This is a follow-up of the documentary photography project The workers of the Sun, whose images were printed through an alternative technique of anthotype called chlorophyll process. Developed by the artist and photographer Binh Danh, this technique was chosen due to its bound with the sun – the same element appropriated in the photographic narrative about the naval laborers in their working hours and intrinsic to the project's creative process.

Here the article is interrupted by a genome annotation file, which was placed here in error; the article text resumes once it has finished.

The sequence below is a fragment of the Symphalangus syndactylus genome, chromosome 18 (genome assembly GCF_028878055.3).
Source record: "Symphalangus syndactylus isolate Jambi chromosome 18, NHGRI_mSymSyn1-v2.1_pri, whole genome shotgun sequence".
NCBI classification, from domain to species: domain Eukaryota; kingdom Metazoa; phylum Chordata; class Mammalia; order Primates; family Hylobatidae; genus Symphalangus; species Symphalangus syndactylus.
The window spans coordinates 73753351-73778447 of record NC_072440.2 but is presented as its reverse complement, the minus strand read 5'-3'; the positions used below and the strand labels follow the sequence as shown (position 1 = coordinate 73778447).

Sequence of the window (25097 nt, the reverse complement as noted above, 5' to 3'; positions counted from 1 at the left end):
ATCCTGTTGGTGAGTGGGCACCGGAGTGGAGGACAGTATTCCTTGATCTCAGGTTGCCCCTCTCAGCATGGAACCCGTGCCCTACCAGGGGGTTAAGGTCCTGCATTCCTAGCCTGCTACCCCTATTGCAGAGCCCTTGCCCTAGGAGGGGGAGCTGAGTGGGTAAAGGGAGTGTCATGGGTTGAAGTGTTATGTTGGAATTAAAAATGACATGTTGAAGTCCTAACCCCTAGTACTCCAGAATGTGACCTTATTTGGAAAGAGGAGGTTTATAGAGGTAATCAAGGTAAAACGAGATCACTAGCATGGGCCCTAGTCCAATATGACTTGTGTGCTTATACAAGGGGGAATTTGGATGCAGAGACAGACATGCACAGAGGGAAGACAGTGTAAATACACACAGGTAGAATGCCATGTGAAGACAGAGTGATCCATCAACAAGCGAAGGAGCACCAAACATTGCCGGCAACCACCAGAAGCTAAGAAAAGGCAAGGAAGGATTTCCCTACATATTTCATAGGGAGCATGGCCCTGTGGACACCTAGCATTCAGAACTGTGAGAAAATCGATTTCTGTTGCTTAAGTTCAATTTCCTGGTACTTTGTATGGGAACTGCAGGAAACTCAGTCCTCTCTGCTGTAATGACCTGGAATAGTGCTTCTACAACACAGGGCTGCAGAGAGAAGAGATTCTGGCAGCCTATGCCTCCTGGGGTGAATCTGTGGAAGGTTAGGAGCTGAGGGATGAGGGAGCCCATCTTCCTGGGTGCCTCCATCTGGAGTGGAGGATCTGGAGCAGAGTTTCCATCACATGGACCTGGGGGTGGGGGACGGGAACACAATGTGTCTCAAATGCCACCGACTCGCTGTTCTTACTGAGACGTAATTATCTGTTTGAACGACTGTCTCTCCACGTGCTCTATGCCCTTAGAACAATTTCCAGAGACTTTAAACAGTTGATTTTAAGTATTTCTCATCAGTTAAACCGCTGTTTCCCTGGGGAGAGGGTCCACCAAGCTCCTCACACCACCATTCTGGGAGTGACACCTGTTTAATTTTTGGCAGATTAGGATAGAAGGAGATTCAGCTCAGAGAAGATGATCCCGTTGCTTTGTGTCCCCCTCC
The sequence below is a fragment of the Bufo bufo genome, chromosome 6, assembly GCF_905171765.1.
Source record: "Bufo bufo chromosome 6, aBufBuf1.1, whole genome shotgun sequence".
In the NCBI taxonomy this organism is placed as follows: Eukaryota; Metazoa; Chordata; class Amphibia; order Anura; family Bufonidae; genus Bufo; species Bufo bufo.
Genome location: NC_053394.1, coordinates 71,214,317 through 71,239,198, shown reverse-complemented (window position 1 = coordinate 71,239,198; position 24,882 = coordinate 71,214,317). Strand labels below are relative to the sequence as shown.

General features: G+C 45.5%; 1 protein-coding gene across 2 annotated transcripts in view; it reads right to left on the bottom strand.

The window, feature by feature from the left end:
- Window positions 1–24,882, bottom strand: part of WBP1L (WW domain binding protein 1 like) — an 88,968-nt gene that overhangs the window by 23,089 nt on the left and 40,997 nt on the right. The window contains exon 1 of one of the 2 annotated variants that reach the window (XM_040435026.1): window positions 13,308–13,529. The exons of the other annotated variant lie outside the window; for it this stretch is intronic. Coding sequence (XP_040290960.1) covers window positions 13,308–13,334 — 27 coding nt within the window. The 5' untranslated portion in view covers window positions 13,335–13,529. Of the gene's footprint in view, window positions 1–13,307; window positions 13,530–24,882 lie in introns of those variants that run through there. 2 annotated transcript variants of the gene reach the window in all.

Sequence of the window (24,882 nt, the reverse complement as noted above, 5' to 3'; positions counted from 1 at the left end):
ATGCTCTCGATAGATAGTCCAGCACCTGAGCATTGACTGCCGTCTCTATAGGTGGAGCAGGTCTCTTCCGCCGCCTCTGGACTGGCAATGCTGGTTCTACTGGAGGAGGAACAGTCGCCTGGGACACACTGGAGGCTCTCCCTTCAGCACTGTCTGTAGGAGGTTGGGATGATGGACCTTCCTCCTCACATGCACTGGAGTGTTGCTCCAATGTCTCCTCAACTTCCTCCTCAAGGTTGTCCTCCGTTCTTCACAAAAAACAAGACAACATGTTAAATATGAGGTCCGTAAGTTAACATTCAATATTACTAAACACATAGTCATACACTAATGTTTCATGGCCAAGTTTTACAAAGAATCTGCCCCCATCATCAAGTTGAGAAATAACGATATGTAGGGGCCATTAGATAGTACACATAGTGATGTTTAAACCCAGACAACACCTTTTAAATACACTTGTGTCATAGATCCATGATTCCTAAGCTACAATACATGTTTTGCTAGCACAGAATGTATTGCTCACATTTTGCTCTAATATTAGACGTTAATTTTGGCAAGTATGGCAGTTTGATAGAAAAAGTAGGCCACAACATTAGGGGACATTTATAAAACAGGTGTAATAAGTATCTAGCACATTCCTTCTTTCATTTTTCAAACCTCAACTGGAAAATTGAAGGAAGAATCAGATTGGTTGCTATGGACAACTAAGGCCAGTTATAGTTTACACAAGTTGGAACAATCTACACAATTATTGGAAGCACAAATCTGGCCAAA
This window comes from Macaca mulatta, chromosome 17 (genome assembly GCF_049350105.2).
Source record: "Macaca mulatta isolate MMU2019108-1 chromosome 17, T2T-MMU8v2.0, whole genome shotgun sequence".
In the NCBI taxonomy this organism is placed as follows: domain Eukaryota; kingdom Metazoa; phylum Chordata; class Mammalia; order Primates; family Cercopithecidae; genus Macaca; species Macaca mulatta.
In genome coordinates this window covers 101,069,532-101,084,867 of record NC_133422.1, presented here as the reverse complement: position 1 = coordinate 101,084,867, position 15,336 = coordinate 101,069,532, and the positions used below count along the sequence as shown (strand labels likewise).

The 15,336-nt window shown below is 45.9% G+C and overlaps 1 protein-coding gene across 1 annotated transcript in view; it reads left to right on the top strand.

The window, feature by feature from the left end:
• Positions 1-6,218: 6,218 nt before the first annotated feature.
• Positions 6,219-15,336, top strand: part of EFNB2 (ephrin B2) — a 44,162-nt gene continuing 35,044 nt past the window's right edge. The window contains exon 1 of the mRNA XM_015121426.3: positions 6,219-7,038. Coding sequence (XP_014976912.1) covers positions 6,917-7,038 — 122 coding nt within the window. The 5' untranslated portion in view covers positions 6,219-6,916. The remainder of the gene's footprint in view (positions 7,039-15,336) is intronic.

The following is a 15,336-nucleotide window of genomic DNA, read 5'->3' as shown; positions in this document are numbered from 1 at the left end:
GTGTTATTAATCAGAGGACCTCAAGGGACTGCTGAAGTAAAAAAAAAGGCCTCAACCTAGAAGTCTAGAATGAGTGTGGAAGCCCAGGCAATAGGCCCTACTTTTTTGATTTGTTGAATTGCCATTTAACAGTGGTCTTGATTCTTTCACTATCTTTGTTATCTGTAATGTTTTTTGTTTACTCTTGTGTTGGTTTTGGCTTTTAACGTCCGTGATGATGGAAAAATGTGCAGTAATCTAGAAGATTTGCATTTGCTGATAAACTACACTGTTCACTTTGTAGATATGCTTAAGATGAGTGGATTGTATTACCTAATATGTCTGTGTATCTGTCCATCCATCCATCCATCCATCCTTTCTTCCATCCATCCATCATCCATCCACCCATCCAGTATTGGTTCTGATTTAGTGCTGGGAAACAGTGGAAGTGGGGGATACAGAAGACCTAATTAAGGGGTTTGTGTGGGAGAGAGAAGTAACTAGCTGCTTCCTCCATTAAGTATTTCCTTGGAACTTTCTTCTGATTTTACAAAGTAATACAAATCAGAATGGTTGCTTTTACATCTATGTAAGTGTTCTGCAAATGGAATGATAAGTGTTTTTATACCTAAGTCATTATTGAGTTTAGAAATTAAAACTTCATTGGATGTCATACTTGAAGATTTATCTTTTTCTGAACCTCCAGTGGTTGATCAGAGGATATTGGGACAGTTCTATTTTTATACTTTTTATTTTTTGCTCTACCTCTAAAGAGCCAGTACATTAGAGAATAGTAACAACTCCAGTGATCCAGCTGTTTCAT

The experiment of this organic method was made with the purpose to produce meaning between the images theme, the printing process and the leaf's materiality. Different from the experience provided by the pixels of a digital image or by the presumed neutrality of the photographic paper's white surface, the leaf is a canvas that possesses its own graphical dynamic. Therefore, the outlines shaped by the stem and the veins were considered in the pursuit for visual balance and each image was carefully engaged to establish a dialogue with the leaf natural composition, in order to create a harmonious printing. However, the premise of creating meaning is not only related to the aesthetic issue, but also to the intimate connection between the workers reality and the way the images are printed. Coined « chlorophyll prints » by the artist, the images transfer onto the surface living leaves is achieved by exploiting the natural process of photosynthesis. The leaf is pressed with a positive between two glass plates and then exposed to the sun. Along the process, the leaf’s body endure the same conditions that the worker’s body endure in the construction site. It feels the same excessive heat caused by the direct exposure to the sun and the physical properties of the material that surrounds it. Under these conditions, the worker and the leaf sweat together, then turn into one under the same sun. But they are not destined to last. The displacement caused by the job search is not a singularity faced only by laborers from the naval industry, but it's part of a reality defined by the capitalist mode of production that they are conditioned to and reinforced by social inequality. Compelled to move around the country where there is a demand for labor, they are also coerced to accept the industry’s work conditions. Their employability not only depend on the life of the project, but also on its stage. Thus, the same state of impermanence that the workers are subject to is found in the organic matter where the images were printed. Just as the transience lived by them, these photographs are also faded to the ephemeral cycle of life of the leaves.